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The Acequias, the Life of the Villages at a Crossroad

by Juan Estevan Arellano


Embudo Valley was officially settled on Sept. 20, 1725, when Capitán Miguel José de la Vega y Coca took the settlers “by hand and walked over the tract, and they as upon their own property and in sign of possession, cast stones, plucked up weeds and shouted,” as was the custom.

The three original petitioners, Francisco “El Ciego” Martín, Lázaro Córdova and Juan Marquez, on July 17, 1725 petitioned Gov. Juan Domingo de Bustamante for a piece of land in “el Embudo de Picuris,” as “permitted us by the Royal Requirements” as they were “without any lands to cultivate to enable us to meet our obligations.”


What we witness above is the birth certificate for the Embudo Land Grant, which had the following boundaries, “... separated by a dry creek running from south to north forming the eastern boundary (present day Cañada del Oso), we register up to the Río del Norte, which forms the western boundary, and on the South to the boundaries of Capitán Sebastián Martín, and on the North the said Río del Norte, and though the Picurís river passes through these lands we petition for the lands lying on either side of the stream.”


Triangular in nature, the grant was approximately 25,000 acres but since the U.S Supreme Court in 1900 rejected the grant on a technicality, only the irrigated suertes, about 800 acres remain in private hands; the rest is managed, or supposed to be managed by the Bureau of Land Management and the State Land Office.


In 14-years the Embudo communities – starting in the west along the Río Grande are la Naza, la Ciénaga, el Rincón, la Bolsa, and Rinconada; along the Río Embudo (on the south side), la Junta, la Angostura, la Plaza del Embudo de Nuestro Señor San Antonio (today Dixon), Montecito and Cañoncito; on the north side, el Bosque (until recently la otra banda), and Apodaca - will be 300 years old.


But one thing unites all these communities, the acequias, though today they are in much need of repair and maintenance if they are to survive beyond this generation. Under the Royal Decrees (known as the Leyes de las Indias, 1681 –Laws of the Indies) alluded to when the petition for the grant made, the first order of business for the new settlers was to dig an acequia, or acequias. Historically, corn, wheat and chile were grown; today market gardens, a few orchards and vineyards dot the valley.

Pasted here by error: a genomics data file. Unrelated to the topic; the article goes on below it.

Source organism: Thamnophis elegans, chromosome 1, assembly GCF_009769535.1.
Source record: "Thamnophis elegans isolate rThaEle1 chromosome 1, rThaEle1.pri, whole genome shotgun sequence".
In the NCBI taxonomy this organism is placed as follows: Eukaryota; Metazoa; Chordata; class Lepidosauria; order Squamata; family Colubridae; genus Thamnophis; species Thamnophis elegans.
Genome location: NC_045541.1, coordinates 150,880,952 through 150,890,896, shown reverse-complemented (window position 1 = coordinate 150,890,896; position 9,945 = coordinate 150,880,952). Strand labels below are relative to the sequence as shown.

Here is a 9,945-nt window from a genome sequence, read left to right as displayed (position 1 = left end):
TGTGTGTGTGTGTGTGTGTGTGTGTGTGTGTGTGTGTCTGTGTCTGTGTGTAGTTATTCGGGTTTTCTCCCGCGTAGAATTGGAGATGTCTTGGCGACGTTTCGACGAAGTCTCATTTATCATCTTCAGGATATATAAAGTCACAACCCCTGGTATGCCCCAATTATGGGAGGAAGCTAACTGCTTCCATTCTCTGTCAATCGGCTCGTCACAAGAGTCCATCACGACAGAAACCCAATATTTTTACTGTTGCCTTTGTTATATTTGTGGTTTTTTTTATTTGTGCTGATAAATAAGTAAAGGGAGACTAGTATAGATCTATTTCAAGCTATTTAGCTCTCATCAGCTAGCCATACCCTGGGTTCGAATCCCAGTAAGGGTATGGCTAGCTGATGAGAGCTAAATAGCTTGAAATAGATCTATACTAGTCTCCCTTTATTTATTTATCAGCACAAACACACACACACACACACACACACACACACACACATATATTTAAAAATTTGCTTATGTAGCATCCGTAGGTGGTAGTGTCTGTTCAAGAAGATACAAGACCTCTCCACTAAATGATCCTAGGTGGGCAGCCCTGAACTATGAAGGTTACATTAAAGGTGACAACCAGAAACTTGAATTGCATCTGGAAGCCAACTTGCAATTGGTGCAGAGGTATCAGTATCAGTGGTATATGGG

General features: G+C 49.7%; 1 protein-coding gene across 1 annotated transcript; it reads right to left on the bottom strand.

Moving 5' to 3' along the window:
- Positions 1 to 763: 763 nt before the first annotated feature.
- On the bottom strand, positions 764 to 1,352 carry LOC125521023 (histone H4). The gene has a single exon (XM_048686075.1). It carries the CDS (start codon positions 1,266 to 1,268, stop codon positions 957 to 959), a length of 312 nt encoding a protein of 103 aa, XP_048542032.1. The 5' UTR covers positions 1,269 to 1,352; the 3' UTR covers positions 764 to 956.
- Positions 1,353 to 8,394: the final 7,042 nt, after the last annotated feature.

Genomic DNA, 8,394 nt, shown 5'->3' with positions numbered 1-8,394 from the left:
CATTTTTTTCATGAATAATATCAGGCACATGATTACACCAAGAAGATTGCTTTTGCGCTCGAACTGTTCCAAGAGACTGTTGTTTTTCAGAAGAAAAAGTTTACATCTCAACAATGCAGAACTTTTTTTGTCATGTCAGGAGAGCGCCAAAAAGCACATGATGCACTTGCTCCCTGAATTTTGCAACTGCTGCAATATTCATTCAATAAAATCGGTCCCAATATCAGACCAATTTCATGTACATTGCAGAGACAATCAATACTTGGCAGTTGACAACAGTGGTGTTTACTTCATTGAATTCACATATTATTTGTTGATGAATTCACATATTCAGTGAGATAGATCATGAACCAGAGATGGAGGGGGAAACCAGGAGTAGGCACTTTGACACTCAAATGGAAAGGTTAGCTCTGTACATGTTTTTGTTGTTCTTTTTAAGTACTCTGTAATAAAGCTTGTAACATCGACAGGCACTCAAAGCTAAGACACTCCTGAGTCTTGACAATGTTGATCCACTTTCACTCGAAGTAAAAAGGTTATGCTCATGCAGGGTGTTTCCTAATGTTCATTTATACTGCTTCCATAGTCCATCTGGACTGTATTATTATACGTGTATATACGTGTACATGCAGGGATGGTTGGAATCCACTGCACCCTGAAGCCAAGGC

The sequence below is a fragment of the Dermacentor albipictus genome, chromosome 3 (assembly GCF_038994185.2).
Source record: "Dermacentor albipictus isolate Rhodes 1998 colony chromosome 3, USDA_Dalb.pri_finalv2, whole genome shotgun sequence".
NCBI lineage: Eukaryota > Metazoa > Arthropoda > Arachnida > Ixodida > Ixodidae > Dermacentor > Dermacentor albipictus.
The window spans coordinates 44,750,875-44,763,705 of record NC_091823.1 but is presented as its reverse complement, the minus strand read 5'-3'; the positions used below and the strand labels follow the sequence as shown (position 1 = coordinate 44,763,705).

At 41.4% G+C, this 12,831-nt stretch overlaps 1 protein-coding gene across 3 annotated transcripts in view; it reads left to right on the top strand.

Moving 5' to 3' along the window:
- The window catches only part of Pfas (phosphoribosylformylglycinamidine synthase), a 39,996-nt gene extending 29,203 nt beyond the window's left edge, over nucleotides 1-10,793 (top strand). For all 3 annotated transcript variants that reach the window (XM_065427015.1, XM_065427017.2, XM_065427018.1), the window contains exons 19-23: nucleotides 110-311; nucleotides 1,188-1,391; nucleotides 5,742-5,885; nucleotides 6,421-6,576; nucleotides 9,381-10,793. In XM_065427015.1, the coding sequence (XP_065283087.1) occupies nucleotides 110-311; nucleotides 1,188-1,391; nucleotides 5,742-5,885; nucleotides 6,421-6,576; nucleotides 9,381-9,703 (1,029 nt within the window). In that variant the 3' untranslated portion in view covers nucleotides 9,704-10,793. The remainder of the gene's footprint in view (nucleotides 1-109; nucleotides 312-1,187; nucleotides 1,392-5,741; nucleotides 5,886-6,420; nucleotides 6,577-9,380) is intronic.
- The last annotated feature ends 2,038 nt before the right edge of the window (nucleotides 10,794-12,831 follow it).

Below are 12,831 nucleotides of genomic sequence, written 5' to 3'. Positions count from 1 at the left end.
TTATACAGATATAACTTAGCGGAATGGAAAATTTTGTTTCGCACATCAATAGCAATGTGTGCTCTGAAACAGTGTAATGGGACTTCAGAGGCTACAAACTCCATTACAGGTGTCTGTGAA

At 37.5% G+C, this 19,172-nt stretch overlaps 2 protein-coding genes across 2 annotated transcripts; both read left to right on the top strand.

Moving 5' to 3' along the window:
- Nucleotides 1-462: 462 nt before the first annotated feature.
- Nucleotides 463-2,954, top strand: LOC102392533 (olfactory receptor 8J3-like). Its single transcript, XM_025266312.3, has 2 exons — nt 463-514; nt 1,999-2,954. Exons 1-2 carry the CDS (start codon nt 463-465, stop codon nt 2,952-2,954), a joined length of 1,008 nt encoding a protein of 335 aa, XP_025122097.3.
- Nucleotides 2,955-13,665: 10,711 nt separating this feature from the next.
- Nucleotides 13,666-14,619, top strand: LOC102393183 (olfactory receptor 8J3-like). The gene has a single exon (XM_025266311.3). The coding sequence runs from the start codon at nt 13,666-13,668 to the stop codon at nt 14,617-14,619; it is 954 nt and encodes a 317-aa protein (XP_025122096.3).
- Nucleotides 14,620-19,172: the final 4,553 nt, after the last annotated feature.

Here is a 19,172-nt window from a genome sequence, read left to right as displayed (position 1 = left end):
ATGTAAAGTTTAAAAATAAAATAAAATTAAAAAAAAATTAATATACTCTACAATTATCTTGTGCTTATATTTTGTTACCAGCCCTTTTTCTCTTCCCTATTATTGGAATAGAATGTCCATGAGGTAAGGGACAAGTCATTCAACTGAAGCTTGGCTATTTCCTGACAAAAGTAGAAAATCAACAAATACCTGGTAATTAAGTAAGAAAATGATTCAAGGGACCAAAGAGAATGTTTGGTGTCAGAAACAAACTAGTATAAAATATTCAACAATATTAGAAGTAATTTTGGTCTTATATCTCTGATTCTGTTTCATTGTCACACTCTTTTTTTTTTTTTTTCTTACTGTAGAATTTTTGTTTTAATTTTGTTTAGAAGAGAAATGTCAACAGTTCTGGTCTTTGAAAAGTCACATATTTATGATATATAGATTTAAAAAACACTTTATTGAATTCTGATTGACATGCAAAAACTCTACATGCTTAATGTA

The New Mexico acequias are rooted in the the Indus Valley, with the word acequia originating in Yemen, and the work here seems to have been laid out by the Tlaxcaltecas who came under contract with the Spanish Crown to do the agricultural work of growing food and laying out the acequias, according to agricultural historian Dr. Tomás Martinez Saldaña of Texcoco.


 In terms of water, Ibn Bassal, writing in 1075, identified four sources of water: 1) water from rivers that is then channeled into a network of acequias, 2) water from norias,  anora in Arabic, or wells, 3) spring water and 4) rainfall. There is nothing more coveted in a property than to have the acequia run close to the house. Here in northern New Mexico such a “water way” is also used to delineate property boundaries, and such acequias are known as linderos or cequiecitas menores. From them run the brazos and ramos, and eventually the water (escurriduras) comes together at the desague (outlet) in order to move the water to the river. The acequia system resembles the human body and how the blood moves through the veins, arteries and capillaries.


As in all desert environments, people used to harvest water through the use of albercas (pools), cisterns and terraces.


Therefore, more than likely the first acequia had to have been the Acequia del Llano for the fact that one of it’s acequia secundarias, or laterals, took the water to the middle of the old plaza. For without water people could not build houses, that is, adobes to construct the houses and torreones that fortified the plaza. This acequia is the oldest and longest at approximately five miles, irrigates the most acreage and has the most parciantes or water rights owners. It is also the one that needs the most immediate attention if it is to continue functioning.


The second oldest, it might date from the same period, circa 1726, has to be the Acequia de la Plaza, not only because the name makes reference to the “Plaza” but also because it irrigates the fields below the plaza. On June 19, 1786 Josefa Martín went before José Campo Redondo Alcalde Mayor and War Captain of the Villa de Santa Cruz de la Cañada, trying to prevent her brothers from moving the acequia.

“No se le devera de ympedir a dichas tierras de labor el riego de la asequia antigua de que usaron los primeros poseedores, pues se advierte este punto por averse yntentado su mudansa.” Essentially, irrigation from the ancient acequia that was used by the first settlers to such cultivated land could not be impeded. Redondo ruled in favor of the sister.


It has to be noted that no church existed in area until 1833, a little more than a century after the settlement came into existent, since most still continued having the San Juan Parish as their mother parish. That church burned in 1926, and Fr. Peter Kupper, who arrived in New Mexico from Germany, completed the present structure in 1931.


Kupper was the first to plant a big orchard, having established his orchard in 1928, according to famed woodworker Elidio Gonzales from Taos.

The Acequia de la Apodaca, since there is a bill of sale for a piece of property by Manuel Martín to Nicolas Apodaca in “el Embudo” on June 7, 1751, probably was constructed around the mid-1750s as well as the Acequia del Bosque referred to as “la otra banda,” or the other side, until the 1960s.